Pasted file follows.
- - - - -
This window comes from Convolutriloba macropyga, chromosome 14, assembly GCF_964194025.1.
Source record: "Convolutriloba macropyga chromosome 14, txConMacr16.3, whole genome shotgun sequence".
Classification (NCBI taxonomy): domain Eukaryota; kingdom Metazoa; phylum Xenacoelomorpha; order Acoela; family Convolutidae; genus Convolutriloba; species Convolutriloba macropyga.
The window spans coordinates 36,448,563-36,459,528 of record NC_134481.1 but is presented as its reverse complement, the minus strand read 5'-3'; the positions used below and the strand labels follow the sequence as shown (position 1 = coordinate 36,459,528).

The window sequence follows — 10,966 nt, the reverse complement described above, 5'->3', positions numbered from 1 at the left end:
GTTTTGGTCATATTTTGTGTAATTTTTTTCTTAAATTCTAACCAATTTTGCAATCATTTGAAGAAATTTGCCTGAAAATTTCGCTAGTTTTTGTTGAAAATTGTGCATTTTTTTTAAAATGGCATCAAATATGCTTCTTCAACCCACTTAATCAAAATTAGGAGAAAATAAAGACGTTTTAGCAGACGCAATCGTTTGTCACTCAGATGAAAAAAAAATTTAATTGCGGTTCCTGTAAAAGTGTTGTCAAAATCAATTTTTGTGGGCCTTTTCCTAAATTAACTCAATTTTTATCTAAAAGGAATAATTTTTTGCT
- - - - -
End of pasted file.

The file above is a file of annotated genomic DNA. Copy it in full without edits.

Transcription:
This window comes from Convolutriloba macropyga, chromosome 14, assembly GCF_964194025.1.
Source record: "Convolutriloba macropyga chromosome 14, txConMacr16.3, whole genome shotgun sequence".
Classification (NCBI taxonomy): domain Eukaryota; kingdom Metazoa; phylum Xenacoelomorpha; order Acoela; family Convolutidae; genus Convolutriloba; species Convolutriloba macropyga.
The window spans coordinates 36,448,563-36,459,528 of record NC_134481.1 but is presented as its reverse complement, the minus strand read 5'-3'; the positions used below and the strand labels follow the sequence as shown (position 1 = coordinate 36,459,528).

The window sequence follows — 10,966 nt, the reverse complement described above, 5'->3', positions numbered from 1 at the left end:
GTTTTGGTCATATTTTGTGTAATTTTTTTCTTAAATTCTAACCAATTTTGCAATCATTTGAAGAAATTTGCCTGAAAATTTCGCTAGTTTTTGTTGAAAATTGTGCATTTTTTTTAAAATGGCATCAAATATGCTTCTTCAACCCACTTAATCAAAATTAGGAGAAAATAAAGACGTTTTAGCAGACGCAATCGTTTGTCACTCAGATGAAAAAAAAATTTAATTGCGGTTCCTGTAAAAGTGTTGTCAAAATCAATTTTTGTGGGCCTTTTCCTAAATTAACTCAATTTTTATCTAAAAGGAATAATTTTTTGCT